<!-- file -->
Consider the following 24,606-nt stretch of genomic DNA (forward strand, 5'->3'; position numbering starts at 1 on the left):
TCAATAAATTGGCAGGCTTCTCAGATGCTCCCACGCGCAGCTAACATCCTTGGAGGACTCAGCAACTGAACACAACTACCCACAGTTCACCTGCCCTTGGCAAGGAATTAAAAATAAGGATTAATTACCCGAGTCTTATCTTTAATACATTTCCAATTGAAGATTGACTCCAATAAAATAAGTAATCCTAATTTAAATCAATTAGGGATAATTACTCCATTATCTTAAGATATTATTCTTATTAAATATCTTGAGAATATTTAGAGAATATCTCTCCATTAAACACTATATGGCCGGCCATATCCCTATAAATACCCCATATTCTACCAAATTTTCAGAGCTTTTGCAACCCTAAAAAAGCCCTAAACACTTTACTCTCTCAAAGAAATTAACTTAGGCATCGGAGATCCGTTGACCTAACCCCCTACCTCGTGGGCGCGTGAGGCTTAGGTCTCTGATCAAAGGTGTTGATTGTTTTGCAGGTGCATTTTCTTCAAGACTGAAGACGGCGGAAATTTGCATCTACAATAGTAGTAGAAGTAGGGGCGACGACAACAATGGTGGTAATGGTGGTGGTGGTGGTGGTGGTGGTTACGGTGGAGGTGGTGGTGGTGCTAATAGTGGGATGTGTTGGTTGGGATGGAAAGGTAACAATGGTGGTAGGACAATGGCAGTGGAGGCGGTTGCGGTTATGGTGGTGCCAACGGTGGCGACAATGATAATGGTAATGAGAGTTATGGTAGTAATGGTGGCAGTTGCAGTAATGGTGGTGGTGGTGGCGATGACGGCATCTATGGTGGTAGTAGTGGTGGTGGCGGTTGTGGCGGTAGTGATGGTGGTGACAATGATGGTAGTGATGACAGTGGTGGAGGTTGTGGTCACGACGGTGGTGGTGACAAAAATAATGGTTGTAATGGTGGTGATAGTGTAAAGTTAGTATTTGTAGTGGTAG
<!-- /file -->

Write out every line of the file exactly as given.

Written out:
Consider the following 24,606-nt stretch of genomic DNA (forward strand, 5'->3'; position numbering starts at 1 on the left):
TCAATAAATTGGCAGGCTTCTCAGATGCTCCCACGCGCAGCTAACATCCTTGGAGGACTCAGCAACTGAACACAACTACCCACAGTTCACCTGCCCTTGGCAAGGAATTAAAAATAAGGATTAATTACCCGAGTCTTATCTTTAATACATTTCCAATTGAAGATTGACTCCAATAAAATAAGTAATCCTAATTTAAATCAATTAGGGATAATTACTCCATTATCTTAAGATATTATTCTTATTAAATATCTTGAGAATATTTAGAGAATATCTCTCCATTAAACACTATATGGCCGGCCATATCCCTATAAATACCCCATATTCTACCAAATTTTCAGAGCTTTTGCAACCCTAAAAAAGCCCTAAACACTTTACTCTCTCAAAGAAATTAACTTAGGCATCGGAGATCCGTTGACCTAACCCCCTACCTCGTGGGCGCGTGAGGCTTAGGTCTCTGATCAAAGGTGTTGATTGTTTTGCAGGTGCATTTTCTTCAAGACTGAAGACGGCGGAAATTTGCATCTACAATAGTAGTAGAAGTAGGGGCGACGACAACAATGGTGGTAATGGTGGTGGTGGTGGTGGTGGTGGTTACGGTGGAGGTGGTGGTGGTGCTAATAGTGGGATGTGTTGGTTGGGATGGAAAGGTAACAATGGTGGTAGGACAATGGCAGTGGAGGCGGTTGCGGTTATGGTGGTGCCAACGGTGGCGACAATGATAATGGTAATGAGAGTTATGGTAGTAATGGTGGCAGTTGCAGTAATGGTGGTGGTGGTGGCGATGACGGCATCTATGGTGGTAGTAGTGGTGGTGGCGGTTGTGGCGGTAGTGATGGTGGTGACAATGATGGTAGTGATGACAGTGGTGGAGGTTGTGGTCACGACGGTGGTGGTGACAAAAATAATGGTTGTAATGGTGGTGATAGTGTAAAGTTAGTATTTGTAGTGGTAG